Head-Fi.org › Forums › Equipment Forums › Headphone Amps (full-size) › O2 AMP + ODAC
New Posts  All Forums:Forum Nav:

O2 AMP + ODAC - Page 168

post #2506 of 3390
Quote:
Originally Posted by Xenophon View Post

I wouldn't get it either, even if I had the disposable income commensurate with it.  If nothing else, DAC-technology is still evolving at a reasonably fast pace, a top of the line DAC purchased 7 years ago would be less than mid-end now.

My advice/'philosophy':  a) take your time to get to know what you have and don't lose yourself in sites like this, there's always 'better' and many wizards promoting things they may not even have heard, far less compared to other gear. The taller the claim, the higher the burden of proof.  b) Invest in quality music material after all, that's what this is all about and if that stinks, no expensive gear will fix it. c) Learn what your sound signature preferences are, once again, this takes time. d) Many roads lead to Rome, what's right for me/my music may not be right for you. e) Audition gear there's no substitute for your own ears.  I had to purchase some items unheard due to my situation living in 2 countries and in retrospect, some things I'd have done differently.  

For the rest, personally I like source/amp to be as neutral as possible and adapt the sound to my liking via a judicious choice of headphones.  Just my opinion.  Also, neutrality is not the end all and certainly does not equate euphony in all cases.  

If I were you I'd take a break from tinkering, enjoy the music and then go out and audition something radically different to see how it compares.  Try a tube amp/dac for instance, that'll provide significant contrast.

I agree with everything you've said. In particular I like to think of having a wide range of headphones with different sound signatures as a very expensive EQ.

I will be investing in a valve amp, particularly since I read they can work particularly well with the HD650's.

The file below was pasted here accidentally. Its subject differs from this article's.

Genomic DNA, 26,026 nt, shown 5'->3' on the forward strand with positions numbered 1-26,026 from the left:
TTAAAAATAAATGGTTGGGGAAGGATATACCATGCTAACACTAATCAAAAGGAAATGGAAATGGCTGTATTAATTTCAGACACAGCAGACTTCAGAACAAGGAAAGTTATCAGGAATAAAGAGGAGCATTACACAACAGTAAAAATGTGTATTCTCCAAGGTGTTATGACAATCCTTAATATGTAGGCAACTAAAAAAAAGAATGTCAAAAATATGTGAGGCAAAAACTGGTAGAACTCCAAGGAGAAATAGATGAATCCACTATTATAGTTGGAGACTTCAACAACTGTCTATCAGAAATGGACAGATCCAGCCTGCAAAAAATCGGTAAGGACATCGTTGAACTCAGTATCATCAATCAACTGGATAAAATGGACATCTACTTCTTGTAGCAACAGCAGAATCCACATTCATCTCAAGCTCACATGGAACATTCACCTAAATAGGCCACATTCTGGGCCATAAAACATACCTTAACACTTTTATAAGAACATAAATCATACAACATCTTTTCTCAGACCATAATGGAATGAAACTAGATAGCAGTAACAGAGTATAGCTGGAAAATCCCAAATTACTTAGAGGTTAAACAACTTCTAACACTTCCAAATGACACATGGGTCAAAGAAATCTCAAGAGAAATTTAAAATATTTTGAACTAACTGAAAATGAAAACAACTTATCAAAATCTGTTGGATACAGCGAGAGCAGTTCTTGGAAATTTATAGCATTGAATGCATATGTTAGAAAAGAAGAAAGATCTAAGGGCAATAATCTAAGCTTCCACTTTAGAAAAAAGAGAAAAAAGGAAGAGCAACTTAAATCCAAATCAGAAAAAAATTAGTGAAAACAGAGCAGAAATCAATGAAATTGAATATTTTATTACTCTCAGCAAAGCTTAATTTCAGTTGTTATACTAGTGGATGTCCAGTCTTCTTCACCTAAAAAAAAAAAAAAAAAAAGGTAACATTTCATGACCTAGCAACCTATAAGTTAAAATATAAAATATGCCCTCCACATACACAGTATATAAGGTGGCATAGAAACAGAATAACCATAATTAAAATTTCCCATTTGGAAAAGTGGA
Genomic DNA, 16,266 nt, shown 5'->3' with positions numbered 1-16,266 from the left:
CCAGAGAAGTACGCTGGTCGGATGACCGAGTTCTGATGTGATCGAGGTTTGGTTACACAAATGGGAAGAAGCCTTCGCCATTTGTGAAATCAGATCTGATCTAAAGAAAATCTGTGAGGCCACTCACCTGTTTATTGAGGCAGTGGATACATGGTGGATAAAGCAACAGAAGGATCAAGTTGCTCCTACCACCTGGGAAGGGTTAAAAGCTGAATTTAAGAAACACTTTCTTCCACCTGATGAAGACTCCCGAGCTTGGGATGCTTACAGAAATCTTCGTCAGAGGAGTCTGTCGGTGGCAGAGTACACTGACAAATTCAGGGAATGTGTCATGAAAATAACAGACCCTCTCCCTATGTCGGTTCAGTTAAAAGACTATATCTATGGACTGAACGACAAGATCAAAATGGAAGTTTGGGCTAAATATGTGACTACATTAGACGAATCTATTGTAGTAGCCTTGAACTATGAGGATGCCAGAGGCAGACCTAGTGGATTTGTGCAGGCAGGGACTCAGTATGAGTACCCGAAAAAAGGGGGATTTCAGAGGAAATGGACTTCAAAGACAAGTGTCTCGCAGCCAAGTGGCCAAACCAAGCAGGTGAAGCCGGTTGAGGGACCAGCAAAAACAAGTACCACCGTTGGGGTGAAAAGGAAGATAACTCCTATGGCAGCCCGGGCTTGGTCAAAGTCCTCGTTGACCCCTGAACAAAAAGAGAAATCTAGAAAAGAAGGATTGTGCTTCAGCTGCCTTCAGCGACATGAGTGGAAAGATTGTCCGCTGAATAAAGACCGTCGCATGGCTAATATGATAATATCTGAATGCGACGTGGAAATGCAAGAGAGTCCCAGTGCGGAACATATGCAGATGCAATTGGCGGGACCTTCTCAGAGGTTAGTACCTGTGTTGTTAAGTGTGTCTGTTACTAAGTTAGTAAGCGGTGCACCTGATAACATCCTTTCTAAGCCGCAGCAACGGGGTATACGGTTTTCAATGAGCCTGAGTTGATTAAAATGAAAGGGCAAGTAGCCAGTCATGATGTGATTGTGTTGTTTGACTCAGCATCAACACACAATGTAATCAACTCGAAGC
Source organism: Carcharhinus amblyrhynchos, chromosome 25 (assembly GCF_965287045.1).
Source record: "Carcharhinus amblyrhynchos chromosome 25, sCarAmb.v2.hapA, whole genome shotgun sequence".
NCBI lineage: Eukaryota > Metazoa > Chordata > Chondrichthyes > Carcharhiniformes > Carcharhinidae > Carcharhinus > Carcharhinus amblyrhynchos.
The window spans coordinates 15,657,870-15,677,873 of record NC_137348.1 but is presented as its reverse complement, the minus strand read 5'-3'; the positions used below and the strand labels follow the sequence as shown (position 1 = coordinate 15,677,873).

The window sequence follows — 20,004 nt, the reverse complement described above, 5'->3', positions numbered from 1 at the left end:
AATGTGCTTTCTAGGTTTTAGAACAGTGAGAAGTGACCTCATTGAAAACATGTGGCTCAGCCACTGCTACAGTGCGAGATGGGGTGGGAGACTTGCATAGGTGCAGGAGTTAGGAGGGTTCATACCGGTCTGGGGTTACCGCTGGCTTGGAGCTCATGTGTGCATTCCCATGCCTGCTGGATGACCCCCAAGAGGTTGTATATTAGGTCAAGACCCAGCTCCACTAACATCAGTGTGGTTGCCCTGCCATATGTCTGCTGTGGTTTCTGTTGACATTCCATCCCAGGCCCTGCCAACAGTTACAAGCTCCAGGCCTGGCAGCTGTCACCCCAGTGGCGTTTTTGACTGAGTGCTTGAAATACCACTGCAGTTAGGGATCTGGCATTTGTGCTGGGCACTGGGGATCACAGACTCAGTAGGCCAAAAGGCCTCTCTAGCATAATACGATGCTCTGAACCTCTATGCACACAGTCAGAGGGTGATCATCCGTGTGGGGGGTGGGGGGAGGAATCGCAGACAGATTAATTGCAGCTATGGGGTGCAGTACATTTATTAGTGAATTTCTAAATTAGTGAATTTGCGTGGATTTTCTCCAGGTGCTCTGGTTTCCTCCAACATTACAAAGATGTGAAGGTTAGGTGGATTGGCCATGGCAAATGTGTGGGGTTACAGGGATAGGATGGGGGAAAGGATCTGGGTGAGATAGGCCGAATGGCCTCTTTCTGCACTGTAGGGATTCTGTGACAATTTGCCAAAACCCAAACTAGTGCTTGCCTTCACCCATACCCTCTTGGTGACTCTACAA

post #2507 of 3390
Well, I managed to fix my wobbly power socket. I needed a T5 bit so I bought a set. The problem turned out to be a loose lock-nut on the back of the socket. I guess it happened in transit between Switzerland Scotland. I also took delivery of my Pyst phone cables. Much better looks but no discernible difference in sound.

I'm now waiting for my HD650's to be delivered and that'll be me set for a while. My wallet (and wife) can't take any more smily_headphones1.gif
post #2508 of 3390
Quote:
Originally Posted by Xenophon View Post

I wouldn't get it either, even if I had the disposable income commensurate with it.  If nothing else, DAC-technology is still evolving at a reasonably fast pace, a top of the line DAC purchased 7 years ago would be less than mid-end now.

My advice/'philosophy':  a) take your time to get to know what you have and don't lose yourself in sites like this, there's always 'better' and many wizards promoting things they may not even have heard, far less compared to other gear. The taller the claim, the higher the burden of proof.  b) Invest in quality music material after all, that's what this is all about and if that stinks, no expensive gear will fix it. c) Learn what your sound signature preferences are, once again, this takes time. d) Many roads lead to Rome, what's right for me/my music may not be right for you. e) Audition gear there's no substitute for your own ears.  I had to purchase some items unheard due to my situation living in 2 countries and in retrospect, some things I'd have done differently.